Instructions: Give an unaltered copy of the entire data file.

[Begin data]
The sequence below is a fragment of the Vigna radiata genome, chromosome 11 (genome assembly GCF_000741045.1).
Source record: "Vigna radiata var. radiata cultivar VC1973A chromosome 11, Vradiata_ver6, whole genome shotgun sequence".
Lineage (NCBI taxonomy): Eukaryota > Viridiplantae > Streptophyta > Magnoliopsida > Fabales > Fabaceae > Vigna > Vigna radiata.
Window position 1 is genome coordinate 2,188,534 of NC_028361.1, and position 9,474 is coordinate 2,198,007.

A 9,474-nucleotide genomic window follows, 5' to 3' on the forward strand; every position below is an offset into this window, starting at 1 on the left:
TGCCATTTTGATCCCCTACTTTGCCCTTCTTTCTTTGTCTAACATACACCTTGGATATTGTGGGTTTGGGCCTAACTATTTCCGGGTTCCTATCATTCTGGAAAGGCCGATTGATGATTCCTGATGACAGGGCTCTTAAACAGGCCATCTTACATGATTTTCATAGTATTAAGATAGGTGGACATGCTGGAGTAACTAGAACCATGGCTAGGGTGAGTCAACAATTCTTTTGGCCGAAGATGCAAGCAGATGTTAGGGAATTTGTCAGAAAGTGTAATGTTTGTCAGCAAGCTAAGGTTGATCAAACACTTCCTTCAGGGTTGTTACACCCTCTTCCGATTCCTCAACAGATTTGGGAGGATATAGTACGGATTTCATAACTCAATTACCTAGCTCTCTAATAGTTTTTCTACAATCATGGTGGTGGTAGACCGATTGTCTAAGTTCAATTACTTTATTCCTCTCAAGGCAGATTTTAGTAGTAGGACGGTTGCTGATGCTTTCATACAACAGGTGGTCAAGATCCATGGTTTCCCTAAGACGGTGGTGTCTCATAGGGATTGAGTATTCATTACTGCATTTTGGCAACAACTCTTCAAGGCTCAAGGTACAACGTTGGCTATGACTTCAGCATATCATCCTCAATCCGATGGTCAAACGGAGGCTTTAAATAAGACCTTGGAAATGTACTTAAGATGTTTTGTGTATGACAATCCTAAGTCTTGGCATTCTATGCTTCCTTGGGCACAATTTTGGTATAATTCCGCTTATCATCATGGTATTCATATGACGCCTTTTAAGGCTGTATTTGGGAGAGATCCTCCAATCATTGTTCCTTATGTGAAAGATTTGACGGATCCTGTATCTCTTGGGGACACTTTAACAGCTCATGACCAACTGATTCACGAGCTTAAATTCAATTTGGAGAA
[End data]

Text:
The sequence below is a fragment of the Vigna radiata genome, chromosome 11 (genome assembly GCF_000741045.1).
Source record: "Vigna radiata var. radiata cultivar VC1973A chromosome 11, Vradiata_ver6, whole genome shotgun sequence".
Lineage (NCBI taxonomy): Eukaryota > Viridiplantae > Streptophyta > Magnoliopsida > Fabales > Fabaceae > Vigna > Vigna radiata.
Window position 1 is genome coordinate 2,188,534 of NC_028361.1, and position 9,474 is coordinate 2,198,007.

A 9,474-nucleotide genomic window follows, 5' to 3' on the forward strand; every position below is an offset into this window, starting at 1 on the left:
TGCCATTTTGATCCCCTACTTTGCCCTTCTTTCTTTGTCTAACATACACCTTGGATATTGTGGGTTTGGGCCTAACTATTTCCGGGTTCCTATCATTCTGGAAAGGCCGATTGATGATTCCTGATGACAGGGCTCTTAAACAGGCCATCTTACATGATTTTCATAGTATTAAGATAGGTGGACATGCTGGAGTAACTAGAACCATGGCTAGGGTGAGTCAACAATTCTTTTGGCCGAAGATGCAAGCAGATGTTAGGGAATTTGTCAGAAAGTGTAATGTTTGTCAGCAAGCTAAGGTTGATCAAACACTTCCTTCAGGGTTGTTACACCCTCTTCCGATTCCTCAACAGATTTGGGAGGATATAGTACGGATTTCATAACTCAATTACCTAGCTCTCTAATAGTTTTTCTACAATCATGGTGGTGGTAGACCGATTGTCTAAGTTCAATTACTTTATTCCTCTCAAGGCAGATTTTAGTAGTAGGACGGTTGCTGATGCTTTCATACAACAGGTGGTCAAGATCCATGGTTTCCCTAAGACGGTGGTGTCTCATAGGGATTGAGTATTCATTACTGCATTTTGGCAACAACTCTTCAAGGCTCAAGGTACAACGTTGGCTATGACTTCAGCATATCATCCTCAATCCGATGGTCAAACGGAGGCTTTAAATAAGACCTTGGAAATGTACTTAAGATGTTTTGTGTATGACAATCCTAAGTCTTGGCATTCTATGCTTCCTTGGGCACAATTTTGGTATAATTCCGCTTATCATCATGGTATTCATATGACGCCTTTTAAGGCTGTATTTGGGAGAGATCCTCCAATCATTGTTCCTTATGTGAAAGATTTGACGGATCCTGTATCTCTTGGGGACACTTTAACAGCTCATGACCAACTGATTCACGAGCTTAAATTCAATTTGGAGAA